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Nikki Graphenteen

Joanie Zirbes

Intro to Computer

14 March 2008

Computer Forensics Specialist

Computer forensics, also called digital forensics, network forensics, or cyberforensics, is a rapidly growing field that involves gathering and analyzing evidence from computers and networks. Because computers and the Internet are the fastest growing technology used for criminal activity, the need for computer forensics specialists will increase in years to come.

A computer forensics specialist examines computer media, programs, data, and log files on computers, servers, and networks. According to Shelly and Cashman (Computer Careers), many areas employ computer forensics specialists, including law enforcement, criminal prosecutors, military intelligence, insurance agencies, and information security departments in the private sector. A computer forensics specialist must have knowledge of the law, technical experience with many types of hardware and software products, superior communication skills, a willingness to learn and update skills, and a knack for problem solving.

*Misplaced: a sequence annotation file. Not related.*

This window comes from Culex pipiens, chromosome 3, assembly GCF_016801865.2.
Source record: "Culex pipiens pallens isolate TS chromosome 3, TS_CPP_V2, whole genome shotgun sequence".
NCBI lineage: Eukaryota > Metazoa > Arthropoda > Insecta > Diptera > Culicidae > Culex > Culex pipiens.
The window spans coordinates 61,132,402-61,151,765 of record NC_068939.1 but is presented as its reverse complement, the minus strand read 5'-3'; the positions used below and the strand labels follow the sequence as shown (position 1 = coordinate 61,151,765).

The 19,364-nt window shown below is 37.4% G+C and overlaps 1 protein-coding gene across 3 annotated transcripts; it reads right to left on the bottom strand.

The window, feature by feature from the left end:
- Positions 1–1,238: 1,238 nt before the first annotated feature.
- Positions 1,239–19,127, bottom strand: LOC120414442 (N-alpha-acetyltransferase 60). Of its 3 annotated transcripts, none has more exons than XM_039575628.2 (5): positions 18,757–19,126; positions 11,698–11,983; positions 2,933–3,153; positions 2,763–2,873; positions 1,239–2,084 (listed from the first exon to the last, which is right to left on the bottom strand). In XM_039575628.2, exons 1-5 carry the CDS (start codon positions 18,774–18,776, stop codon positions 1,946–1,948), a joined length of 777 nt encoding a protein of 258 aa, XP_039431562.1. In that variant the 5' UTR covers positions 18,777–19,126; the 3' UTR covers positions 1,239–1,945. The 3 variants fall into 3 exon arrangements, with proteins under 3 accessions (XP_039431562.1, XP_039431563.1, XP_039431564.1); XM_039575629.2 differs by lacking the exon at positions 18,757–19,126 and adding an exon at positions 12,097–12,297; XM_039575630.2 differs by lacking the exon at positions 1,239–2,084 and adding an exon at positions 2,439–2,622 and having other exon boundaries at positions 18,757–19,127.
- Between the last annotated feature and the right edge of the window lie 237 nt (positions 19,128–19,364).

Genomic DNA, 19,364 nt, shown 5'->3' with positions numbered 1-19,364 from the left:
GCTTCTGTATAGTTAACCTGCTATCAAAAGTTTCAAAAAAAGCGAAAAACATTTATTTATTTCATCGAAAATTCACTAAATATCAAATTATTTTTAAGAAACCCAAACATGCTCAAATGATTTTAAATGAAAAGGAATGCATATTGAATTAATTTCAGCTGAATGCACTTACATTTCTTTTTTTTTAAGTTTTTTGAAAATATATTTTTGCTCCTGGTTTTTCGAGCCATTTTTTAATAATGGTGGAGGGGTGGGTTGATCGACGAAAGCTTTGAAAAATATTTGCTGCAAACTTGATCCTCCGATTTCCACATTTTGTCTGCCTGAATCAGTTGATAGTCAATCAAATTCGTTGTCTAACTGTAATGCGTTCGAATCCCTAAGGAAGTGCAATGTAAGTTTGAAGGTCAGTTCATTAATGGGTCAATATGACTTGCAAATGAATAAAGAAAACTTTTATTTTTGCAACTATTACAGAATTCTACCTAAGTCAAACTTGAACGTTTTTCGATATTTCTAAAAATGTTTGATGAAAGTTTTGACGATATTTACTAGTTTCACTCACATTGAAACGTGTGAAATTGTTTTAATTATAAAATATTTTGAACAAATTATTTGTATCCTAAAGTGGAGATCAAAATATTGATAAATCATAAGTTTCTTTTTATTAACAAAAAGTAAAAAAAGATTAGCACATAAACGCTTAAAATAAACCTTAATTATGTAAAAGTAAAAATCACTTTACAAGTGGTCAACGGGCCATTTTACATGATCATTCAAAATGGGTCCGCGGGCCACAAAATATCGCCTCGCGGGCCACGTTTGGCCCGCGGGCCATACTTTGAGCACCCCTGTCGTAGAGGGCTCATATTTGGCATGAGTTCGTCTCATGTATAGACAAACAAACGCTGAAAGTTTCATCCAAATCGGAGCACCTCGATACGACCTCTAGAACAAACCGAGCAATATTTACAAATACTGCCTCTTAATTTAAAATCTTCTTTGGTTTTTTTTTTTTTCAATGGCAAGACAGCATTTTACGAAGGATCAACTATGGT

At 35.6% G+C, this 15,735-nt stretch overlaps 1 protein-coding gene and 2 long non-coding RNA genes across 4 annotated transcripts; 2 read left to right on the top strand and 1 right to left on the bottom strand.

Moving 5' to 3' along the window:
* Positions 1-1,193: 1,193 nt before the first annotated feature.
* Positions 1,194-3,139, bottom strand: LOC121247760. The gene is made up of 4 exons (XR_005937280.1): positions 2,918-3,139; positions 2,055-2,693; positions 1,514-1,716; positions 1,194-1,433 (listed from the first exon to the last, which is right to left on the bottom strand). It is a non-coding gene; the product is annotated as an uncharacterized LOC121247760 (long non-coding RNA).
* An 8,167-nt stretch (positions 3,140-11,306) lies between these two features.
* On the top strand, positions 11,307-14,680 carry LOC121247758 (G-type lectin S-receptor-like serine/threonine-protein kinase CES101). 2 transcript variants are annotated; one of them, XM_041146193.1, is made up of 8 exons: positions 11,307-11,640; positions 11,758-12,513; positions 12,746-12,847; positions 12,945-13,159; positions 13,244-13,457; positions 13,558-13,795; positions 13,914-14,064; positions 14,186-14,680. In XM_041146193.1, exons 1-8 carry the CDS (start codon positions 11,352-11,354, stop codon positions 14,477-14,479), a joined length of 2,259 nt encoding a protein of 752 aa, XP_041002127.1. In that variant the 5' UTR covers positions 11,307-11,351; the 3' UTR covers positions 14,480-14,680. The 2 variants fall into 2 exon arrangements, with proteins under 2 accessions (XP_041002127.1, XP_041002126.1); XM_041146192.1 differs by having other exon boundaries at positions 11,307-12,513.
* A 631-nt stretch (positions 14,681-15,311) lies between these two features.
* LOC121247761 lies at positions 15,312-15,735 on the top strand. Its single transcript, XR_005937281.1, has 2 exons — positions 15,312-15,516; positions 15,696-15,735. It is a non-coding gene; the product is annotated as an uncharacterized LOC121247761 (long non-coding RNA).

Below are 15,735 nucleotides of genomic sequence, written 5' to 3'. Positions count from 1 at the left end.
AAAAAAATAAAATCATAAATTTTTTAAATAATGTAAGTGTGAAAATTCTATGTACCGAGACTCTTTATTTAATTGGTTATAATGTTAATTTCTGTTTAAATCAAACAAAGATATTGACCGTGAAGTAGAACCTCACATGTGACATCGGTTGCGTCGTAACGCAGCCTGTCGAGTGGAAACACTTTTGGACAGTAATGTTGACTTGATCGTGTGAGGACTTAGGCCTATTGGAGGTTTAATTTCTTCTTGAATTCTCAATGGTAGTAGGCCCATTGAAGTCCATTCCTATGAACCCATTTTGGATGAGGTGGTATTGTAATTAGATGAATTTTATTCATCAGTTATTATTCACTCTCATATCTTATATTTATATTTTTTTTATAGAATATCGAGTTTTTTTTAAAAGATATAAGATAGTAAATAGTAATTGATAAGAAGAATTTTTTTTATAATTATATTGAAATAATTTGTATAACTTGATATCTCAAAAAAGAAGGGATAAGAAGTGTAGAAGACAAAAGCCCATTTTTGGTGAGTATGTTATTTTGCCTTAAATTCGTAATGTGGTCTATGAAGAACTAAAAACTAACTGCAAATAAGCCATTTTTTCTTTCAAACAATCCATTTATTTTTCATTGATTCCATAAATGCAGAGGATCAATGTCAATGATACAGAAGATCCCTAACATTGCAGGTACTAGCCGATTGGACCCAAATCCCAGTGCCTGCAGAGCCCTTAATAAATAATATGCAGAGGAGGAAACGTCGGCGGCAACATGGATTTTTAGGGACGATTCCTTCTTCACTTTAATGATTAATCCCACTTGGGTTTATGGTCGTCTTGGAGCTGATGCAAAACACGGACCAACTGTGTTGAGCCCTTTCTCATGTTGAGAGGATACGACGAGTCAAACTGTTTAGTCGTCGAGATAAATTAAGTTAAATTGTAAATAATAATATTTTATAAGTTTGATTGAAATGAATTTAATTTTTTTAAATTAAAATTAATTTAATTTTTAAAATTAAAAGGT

When a problem occurs, it is the responsibility of the computer forensics specialist to carefully take several steps to identify and retrieve possible evidenced that may exist on a suspect’s computer. These steps include protecting the suspect’s computer, discovering all files, recovering deleted files, revealing hidden files, accessing protected or encrypted files, analyzing all the data, and providing expert consultation and/or testimony as required (Reinman 52-58).

A computer forensics specialist must have knowledge of all aspects of the computer, from the operating system to computer architecture and hardware design. In the past, many computer forensics specialists were self-taught



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